Digesting From Backend Systems With System APIs (MuleSoft)
This tutorial explains how to complete digesting from Backend Systems with Systems API, using MuleSoft to get the job done.
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System APIs reconcile between backend systems and Process APIs by unbarring data in these backend systems. Some questions that arise include:
- Should there be only one System API per backend system or several?
- How much of the complexity of the backend system should be exposed in the System APIs in front of that backend system? In other words, how much to abstract from the backend the system data model in the API data model of the System APIs in front of that backend system?
- System APIs, same as all APIs, should be defined at a granularity that makes business sense and adheres to the Individual Responsibility Principle.
- It is, therefore, logical that any non-trivial backend system must be fronted by more than one System API.
- If an Enterprise Data Model is in use then
- The API data model of System APIs should make use of data types from that Enterprise Data Model.
- The corresponding API implementation should translate among these data types from the Enterprise Data Model and the primary data model of the backend system.
- If no Enterprise Data Model is introduced then consider the following:
- Each System API should be allocated to a Bounded Context, the API data model of System APIs to be sure to use of data types from the corresponding Bounded Context Data Model.
- A similar API implementation should interpret among those data types from the Bounded Context Data Model and the primary data model of the backend system.
- In this situation, the data types in the Bounded Context Data Model are explained merely in terms of their business characteristics and are typically not associated with the native data model of the backend system. In other words, the translation effort may be significant.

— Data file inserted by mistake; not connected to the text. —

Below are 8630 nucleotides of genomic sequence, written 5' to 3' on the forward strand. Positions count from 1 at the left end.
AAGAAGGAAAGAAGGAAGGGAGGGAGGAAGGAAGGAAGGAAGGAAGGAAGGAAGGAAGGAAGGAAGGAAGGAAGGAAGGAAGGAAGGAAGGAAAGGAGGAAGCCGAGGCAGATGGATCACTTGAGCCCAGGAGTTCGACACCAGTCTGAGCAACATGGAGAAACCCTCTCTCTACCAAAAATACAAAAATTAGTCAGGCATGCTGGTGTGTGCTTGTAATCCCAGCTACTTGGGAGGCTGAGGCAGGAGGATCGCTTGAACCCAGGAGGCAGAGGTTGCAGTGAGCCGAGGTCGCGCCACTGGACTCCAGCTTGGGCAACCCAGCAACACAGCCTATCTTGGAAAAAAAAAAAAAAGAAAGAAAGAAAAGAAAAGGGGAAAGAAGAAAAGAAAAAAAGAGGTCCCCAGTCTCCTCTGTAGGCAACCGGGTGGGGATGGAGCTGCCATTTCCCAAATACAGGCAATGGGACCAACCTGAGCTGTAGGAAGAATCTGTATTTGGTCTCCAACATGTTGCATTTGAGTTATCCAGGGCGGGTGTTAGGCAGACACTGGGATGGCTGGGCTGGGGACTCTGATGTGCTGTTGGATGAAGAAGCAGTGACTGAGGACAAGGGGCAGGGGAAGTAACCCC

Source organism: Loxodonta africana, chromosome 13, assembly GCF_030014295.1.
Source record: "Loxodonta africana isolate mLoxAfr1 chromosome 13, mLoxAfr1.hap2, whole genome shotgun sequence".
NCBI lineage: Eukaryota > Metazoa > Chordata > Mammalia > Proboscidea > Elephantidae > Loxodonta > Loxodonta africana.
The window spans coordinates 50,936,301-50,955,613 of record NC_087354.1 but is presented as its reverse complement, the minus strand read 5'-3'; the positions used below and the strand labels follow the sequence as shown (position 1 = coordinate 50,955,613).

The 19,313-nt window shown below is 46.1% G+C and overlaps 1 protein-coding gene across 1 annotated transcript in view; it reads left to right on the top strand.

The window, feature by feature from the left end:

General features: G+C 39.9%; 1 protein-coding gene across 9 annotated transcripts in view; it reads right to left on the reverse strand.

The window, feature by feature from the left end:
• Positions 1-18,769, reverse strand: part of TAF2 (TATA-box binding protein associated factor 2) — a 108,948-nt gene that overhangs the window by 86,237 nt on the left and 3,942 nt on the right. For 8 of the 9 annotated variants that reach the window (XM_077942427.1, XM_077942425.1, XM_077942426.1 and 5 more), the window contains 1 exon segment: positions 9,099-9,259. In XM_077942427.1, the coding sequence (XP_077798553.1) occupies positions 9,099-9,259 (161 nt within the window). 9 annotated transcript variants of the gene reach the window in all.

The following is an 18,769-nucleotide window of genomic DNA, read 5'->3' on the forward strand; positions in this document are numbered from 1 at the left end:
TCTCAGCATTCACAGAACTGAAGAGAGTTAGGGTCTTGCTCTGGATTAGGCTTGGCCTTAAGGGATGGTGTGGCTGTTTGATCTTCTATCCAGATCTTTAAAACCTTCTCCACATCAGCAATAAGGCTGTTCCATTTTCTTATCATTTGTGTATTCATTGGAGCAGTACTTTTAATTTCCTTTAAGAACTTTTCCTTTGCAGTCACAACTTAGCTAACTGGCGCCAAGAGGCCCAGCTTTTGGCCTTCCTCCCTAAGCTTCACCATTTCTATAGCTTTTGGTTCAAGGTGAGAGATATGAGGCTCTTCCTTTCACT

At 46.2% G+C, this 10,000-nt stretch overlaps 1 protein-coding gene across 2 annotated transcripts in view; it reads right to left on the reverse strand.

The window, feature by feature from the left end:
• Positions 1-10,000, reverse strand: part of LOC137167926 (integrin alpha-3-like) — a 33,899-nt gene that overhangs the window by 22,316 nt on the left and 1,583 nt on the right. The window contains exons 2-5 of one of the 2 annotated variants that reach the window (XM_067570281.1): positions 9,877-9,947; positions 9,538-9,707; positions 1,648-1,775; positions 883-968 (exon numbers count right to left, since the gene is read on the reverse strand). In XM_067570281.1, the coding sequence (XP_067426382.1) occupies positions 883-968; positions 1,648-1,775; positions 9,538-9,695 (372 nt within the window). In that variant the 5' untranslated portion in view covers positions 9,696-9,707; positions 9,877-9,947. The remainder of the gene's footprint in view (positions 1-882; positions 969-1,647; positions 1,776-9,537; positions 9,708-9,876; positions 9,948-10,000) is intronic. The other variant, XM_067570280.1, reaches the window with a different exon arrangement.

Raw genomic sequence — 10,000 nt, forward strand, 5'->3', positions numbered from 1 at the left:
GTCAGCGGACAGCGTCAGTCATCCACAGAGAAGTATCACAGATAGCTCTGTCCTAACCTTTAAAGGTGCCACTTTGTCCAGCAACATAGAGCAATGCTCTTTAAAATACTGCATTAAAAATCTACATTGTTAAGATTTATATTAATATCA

- If no Enterprise Data Model is in practice and the interpretation of a clean Bounded Context Data Model is considered too much effort, consider the following:
- The API data model of System APIs should make usage of data types that closely mirror those from the backend system.
- Same semantics and naming as backend system.
- As for the only data types that fit the functionality of the System API in question, the backend system often is Big Balls of Mud that cover many distinct Bounded Contexts.
- Easily sanitized.
- Using idiomatic JSON data types and naming and correcting misspellings.
- Expose all fields needed for the given System API’s functionality, but not significantly additional.
- Making perfect use of REST conventions.
The following method is as revealing in System APIs as an API data model that echoes that of the backend system. It does not provide expected isolation from backend systems over the System API tier on its own. In special, it will typically not be possible to "swap out" a backend system without significantly improving all System APIs in front of that backend system and, consequently, the API implementations of all Process APIs that depend on those System APIs. This is because it is not acceptable to continue the life of a previous backend system’s data model in the form of the API data model of System APIs that now fronts a new backend system. The API data models of System APIs following this procedure must therefore improve while the backend system is replaced.
On the other hand, the following may apply:
• It is a pretty pragmatic approach that adds relatively little overhead over obtaining the backend system directly.
• Detaches API clients from complications of the backend system outside the data model (protocol, authentication, connection pooling, network address, etc.).
• Allows the usual API policies to be applied to System APIs.
• Makes the API data model for communicating with the backend system explicit and visible, by exposing it in the RAML definitions of the System APIs.
• Further isolation from the backend system data model does occur in the API implementations of the Process API tier.
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